Crucially, this allows you to get your brand seen by potential customers before they even realise they’re interested in buying from you. Thanks to Facebook’s targeting options, low intent leads from the network can be as valuable as the highest-intent leads you’ll generate from Google Ads.
Compared to advertising on Google Ads, the technical process for creating and managing campaigns on Facebook is relatively simple. It’s actually the creative side of Facebook advertising that’s more challenging, with the prospect of creating the content necessary to run successful campaigns – a lot of images, videos, quizzes and engaging types of content.
In a moment, we’ll show you how to create your first
Facebook advertising campaign but, before we do that, let’s take a look at the
ad formats available to give you an idea of the kind of content you’ll need to
There are eight key ad formats available on Facebook
Advertising and they’re all image or video-centric:
The next thing you need to know is the campaign goals you can select in Facebook Advertising.
There are 11 different campaign objectives you can choose, each one designed to help you encourage a different type of action from your target audience.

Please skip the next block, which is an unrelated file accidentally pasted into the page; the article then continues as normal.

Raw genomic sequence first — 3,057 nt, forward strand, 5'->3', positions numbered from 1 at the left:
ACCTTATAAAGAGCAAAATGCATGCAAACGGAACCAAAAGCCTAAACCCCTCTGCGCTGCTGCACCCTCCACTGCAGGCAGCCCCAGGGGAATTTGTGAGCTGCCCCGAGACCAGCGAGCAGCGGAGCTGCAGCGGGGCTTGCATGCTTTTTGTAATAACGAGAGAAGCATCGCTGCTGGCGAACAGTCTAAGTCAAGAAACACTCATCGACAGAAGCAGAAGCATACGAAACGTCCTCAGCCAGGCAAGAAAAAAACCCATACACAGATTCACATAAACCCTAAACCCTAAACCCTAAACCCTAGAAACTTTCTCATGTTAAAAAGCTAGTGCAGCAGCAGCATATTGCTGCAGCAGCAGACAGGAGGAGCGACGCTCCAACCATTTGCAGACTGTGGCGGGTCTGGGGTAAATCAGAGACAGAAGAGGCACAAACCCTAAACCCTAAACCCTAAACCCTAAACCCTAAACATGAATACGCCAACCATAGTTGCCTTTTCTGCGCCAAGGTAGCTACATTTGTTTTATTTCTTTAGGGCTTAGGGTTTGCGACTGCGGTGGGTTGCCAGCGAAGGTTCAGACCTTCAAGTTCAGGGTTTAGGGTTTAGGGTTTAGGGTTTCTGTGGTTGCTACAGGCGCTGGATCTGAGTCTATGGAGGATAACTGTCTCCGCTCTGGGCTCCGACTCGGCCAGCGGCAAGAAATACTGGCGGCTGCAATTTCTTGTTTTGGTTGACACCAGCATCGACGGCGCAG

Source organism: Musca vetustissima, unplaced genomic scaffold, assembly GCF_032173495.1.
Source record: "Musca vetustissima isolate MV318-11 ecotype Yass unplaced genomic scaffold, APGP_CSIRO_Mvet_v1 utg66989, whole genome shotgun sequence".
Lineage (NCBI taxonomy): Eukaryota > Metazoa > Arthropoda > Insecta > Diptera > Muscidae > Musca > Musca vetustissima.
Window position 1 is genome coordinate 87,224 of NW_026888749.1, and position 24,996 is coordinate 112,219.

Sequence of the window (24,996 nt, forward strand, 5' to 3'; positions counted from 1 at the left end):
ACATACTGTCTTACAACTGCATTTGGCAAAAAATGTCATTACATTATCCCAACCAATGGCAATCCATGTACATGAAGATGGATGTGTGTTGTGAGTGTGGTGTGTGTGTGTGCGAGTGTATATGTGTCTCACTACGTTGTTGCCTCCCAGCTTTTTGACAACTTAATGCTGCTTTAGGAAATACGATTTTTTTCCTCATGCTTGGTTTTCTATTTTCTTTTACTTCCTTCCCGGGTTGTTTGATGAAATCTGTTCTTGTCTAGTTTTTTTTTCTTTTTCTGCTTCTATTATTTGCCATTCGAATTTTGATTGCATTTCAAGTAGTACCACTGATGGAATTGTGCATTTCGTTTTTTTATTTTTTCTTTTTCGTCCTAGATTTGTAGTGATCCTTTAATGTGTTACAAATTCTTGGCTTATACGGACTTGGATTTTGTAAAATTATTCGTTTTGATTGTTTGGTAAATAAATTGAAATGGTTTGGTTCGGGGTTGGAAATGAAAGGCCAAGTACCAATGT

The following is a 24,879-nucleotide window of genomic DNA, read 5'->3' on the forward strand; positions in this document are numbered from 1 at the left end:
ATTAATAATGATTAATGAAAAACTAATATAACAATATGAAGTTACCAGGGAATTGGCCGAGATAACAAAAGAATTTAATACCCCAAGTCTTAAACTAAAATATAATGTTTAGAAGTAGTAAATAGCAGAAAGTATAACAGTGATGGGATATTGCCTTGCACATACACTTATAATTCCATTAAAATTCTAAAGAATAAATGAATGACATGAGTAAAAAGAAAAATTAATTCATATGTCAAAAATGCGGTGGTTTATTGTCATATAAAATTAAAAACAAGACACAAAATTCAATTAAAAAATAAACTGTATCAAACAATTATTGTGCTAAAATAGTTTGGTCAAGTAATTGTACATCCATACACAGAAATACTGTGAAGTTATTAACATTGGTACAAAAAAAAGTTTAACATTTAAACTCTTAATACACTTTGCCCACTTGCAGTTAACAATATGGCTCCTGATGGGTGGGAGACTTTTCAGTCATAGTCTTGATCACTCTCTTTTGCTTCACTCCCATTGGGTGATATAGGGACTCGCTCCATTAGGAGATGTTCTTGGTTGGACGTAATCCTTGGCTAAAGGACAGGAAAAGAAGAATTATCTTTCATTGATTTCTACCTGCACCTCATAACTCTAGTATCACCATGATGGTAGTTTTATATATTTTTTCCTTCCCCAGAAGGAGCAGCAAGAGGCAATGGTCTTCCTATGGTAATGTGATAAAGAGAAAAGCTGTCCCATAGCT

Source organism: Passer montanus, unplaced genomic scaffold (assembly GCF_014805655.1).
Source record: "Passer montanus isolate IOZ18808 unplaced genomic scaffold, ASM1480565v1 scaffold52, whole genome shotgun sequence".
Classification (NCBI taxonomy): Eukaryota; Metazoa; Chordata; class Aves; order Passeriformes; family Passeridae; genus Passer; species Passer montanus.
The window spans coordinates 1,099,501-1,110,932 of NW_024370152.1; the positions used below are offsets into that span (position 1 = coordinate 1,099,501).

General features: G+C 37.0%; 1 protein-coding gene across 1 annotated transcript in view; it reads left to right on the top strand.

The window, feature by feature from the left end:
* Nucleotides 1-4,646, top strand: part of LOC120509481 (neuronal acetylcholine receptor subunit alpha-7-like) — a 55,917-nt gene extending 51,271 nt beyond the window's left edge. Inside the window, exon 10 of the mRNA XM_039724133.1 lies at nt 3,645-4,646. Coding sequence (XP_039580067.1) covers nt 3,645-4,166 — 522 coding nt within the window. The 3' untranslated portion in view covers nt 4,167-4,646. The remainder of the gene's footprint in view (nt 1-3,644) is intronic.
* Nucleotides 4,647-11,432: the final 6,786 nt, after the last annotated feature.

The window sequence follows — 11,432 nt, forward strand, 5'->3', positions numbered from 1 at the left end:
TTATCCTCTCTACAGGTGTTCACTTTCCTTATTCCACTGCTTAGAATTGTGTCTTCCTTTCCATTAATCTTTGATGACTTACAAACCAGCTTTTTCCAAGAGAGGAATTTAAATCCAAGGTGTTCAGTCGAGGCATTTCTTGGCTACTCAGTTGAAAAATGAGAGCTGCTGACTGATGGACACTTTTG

Depending on the objective you choose when you create a new
campaign, Facebook will use this information to deliver your ads to the most
relevant users – people who are most likely to complete the action you require.
Now you’re ready to create your first campaign. Luckily, Facebook’s advertising platform guides you through the necessary steps, making it actually quite easy to get your first campaign up and running.
Here’s a quick preview of the process.
The most complex stage of this process is choosing your targeting options but, to put things in
context, this is much less time-consuming than keyword research for Google Ads.
And, while this can make Facebook campaigns longer to set up than other social
platforms, the results are more than worth it.